Clark: Oh, that’s your thing. A friend of mind gave me a Monopoly card that says “Get out of show business free.” Just when you’ve had enough of the abuse.
Ming: Yeah, that’s right, just box yourself in and do not—
Clark: But it was referenced a number of times. There was little hints of it in different episodes of what had happened. Eventually some pieces got filtered in that is this involved a powered person and deeply scarring stuff, which I always really liked. It’s where the show kind of veers into something topical, the concept of people who do defend other people militarily, the scars they carry in PTSD, but it’s only been little piece meal hints.
So we were kind of excited, 3 days before we started shooting when we found out that this was gonna be the reveal.
Ming: Right because we’ve heard a lot about Bahrain. And there were always references to it. But the details of it weren’t really known until the episode. Or maybe a couple of episodes before there were some hints about that storyline, but nothing very specific. So a lot of times for us when we’re acting it’s almost as we’re the audience member, because we’re discovering it the way an audience member would discover it watching the show. You know, they don’t tell us anything.
Clark: They tell me some stuff.
Ming: That’s because you’re the director. You’re Coulson.
What has been one of the most emotional scenes to shoot?
Clark: In Season 1, episode 11. I think it was called “A Magical Place.” And it was when Coulson was put in the memory machine by Raina and the people we did not yet know were Hydra and kind of forced to confront the fact that he had been dead that he’d been through this tremendously excruciating experience.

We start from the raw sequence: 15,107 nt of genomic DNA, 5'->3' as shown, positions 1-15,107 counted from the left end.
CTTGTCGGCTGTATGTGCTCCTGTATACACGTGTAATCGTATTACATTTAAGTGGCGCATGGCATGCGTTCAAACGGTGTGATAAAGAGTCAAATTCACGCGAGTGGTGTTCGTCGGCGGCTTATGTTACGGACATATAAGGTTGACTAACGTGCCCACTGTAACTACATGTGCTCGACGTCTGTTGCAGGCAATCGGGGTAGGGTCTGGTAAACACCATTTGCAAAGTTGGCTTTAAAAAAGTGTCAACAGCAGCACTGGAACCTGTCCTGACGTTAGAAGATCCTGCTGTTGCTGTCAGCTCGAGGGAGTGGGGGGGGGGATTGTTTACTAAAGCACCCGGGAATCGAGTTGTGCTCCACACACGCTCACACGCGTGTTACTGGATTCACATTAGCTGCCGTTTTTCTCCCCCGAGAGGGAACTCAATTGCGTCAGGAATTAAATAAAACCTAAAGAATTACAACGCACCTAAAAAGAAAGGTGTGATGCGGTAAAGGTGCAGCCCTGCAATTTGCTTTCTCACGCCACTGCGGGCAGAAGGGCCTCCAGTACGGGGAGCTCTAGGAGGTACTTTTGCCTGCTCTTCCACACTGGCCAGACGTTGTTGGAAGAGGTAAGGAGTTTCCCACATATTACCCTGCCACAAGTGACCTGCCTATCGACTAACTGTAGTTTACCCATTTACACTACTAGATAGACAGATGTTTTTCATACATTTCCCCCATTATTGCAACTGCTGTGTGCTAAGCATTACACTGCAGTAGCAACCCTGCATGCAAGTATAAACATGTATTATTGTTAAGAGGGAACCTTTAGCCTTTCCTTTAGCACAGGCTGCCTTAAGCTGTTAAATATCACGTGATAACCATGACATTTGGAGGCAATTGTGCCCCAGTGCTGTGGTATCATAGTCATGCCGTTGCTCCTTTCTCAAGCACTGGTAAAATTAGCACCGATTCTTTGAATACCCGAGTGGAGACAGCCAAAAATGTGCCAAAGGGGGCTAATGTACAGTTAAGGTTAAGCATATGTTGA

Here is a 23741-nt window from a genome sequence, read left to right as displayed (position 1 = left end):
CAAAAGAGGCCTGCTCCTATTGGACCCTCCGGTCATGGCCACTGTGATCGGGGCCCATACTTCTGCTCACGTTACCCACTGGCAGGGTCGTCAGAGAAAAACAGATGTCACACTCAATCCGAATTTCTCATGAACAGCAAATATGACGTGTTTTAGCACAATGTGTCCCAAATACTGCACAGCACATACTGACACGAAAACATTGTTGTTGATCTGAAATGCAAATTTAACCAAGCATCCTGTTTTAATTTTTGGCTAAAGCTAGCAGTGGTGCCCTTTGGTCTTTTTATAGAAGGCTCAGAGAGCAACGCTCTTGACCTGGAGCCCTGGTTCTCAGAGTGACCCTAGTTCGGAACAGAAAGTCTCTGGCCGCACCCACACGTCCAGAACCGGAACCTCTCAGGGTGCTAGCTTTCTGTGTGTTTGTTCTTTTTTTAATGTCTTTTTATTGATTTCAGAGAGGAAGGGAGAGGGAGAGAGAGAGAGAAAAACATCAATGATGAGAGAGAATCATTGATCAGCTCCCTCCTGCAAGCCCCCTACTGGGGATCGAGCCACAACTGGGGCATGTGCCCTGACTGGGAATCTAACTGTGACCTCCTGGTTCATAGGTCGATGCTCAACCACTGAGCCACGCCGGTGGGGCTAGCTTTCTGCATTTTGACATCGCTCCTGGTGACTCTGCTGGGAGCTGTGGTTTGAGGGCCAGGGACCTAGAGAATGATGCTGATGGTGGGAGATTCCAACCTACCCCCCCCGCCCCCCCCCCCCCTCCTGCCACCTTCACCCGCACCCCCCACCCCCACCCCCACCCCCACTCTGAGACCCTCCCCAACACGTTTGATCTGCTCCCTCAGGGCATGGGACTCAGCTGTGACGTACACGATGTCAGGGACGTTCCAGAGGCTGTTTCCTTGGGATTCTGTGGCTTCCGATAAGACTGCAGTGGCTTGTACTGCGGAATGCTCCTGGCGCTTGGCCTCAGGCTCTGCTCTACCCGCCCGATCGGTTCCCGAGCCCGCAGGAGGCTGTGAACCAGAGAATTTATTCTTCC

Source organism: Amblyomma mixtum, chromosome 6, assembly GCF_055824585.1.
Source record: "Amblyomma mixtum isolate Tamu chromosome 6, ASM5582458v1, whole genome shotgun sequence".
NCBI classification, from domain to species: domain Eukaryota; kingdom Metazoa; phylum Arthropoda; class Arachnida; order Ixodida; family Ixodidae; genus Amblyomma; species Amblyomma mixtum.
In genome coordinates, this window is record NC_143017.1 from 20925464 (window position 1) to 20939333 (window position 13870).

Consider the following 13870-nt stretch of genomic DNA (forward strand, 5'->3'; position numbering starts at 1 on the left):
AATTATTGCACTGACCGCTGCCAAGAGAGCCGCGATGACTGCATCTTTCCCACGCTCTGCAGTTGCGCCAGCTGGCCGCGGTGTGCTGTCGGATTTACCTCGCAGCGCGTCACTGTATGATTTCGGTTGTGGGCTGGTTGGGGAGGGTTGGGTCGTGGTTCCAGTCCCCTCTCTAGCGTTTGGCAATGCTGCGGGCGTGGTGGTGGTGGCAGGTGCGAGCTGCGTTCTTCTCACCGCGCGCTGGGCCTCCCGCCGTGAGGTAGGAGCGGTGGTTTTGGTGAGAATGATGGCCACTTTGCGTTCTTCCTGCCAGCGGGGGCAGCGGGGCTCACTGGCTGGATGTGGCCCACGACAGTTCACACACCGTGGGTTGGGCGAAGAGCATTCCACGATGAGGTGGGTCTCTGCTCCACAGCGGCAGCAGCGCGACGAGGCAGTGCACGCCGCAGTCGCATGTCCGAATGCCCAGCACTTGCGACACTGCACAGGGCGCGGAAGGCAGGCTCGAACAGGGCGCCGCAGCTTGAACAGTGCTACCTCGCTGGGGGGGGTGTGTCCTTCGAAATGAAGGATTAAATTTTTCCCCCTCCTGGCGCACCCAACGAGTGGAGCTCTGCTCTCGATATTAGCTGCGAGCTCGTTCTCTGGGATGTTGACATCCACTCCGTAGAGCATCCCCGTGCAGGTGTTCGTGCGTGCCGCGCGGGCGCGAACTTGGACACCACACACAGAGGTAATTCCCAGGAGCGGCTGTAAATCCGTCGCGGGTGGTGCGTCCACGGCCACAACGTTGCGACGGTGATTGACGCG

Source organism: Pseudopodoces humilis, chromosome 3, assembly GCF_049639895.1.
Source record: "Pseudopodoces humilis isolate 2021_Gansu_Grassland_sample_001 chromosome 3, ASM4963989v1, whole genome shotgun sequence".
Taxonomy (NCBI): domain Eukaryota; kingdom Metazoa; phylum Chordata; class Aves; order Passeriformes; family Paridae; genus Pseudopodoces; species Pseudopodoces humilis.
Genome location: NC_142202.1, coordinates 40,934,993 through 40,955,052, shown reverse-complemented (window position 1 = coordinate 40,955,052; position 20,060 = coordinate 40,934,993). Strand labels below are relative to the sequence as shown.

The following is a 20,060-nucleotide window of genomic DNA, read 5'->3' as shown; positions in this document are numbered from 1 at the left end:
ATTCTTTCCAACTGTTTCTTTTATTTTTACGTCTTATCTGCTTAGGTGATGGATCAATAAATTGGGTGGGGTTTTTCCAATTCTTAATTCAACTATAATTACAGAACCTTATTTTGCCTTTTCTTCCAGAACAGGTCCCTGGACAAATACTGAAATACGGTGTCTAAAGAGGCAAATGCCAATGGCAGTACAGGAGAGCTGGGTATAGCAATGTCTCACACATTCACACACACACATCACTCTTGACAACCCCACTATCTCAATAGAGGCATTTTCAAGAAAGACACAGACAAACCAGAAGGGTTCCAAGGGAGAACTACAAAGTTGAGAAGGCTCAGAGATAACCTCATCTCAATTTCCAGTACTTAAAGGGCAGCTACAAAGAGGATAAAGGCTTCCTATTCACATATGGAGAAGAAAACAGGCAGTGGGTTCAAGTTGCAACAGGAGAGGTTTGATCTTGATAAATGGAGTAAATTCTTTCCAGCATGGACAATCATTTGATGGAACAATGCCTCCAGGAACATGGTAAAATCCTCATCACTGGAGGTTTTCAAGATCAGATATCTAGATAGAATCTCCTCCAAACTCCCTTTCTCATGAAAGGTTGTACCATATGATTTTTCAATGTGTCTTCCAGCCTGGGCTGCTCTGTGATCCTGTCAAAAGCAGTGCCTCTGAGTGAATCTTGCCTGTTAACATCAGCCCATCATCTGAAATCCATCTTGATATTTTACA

And also that stuff about the cellist and kind of the things he had lost. And that part of the journey of someone who’d been a kind of “no questions asked company man” realizing that he too had been lied to by all kinds of people.
Ming: I think—
Clark: Like you. That was pretty painful.
Ming: Yeah. Well, you’ve lied to me a lot obviously. I think for me there was this episode about this kind of ghostly figure that May had to fight with.
And it really brought back her personal issues about having to let go. So it had a reference to Bahrain, and I think that particular episode she was struggling with various things of just not wanting to engage but having to take care of a situation and allow herself to—there’s a lot going on over there, isn’t there?
Clark: That’s all right. That’s all right. We’re working on it.
Ming: But then of course I think the other scene was when Skye was—
Clark: When Skye was shot. It’s the family. This is a show about a family.
Ming: Yeah, that was a big one.
Clark: People who don’t get to have real families ’cause they work too hard. I suspect you know what that’s about. And how they become a family. And at the times when the bonds, the trust is questioned when people are hurt, we lose people on this show.
We lost B.J. Britt. And most of us are still recovering. You know, even some of the bad guys, we end up—we love them so much off screen. This is a really good set. There’s others. This is a really good one. We have fun, and we take care of each other. And when we have to say goodbye to people it really is painful. And a lot of times you feel it in the scenes. And it’s just dark around here for a little while. We loved B.J. so much. And he was such a kind of discovery and such, a buoyant person.
I think we had five different goodbye parties just to keep him coming back around.
On stunts: What are you versus stunt doubles?
Ming: It’s a very collaborative effort between our stunt coordinator, a lot of people who do rigging and special effects, of wire work, as well as, my stunt doubles. I have sometimes two or three depending on their levels of skills, of what they can do. And it’s always an intense but really fun process. And I learn the entire choreography of every single fight scene.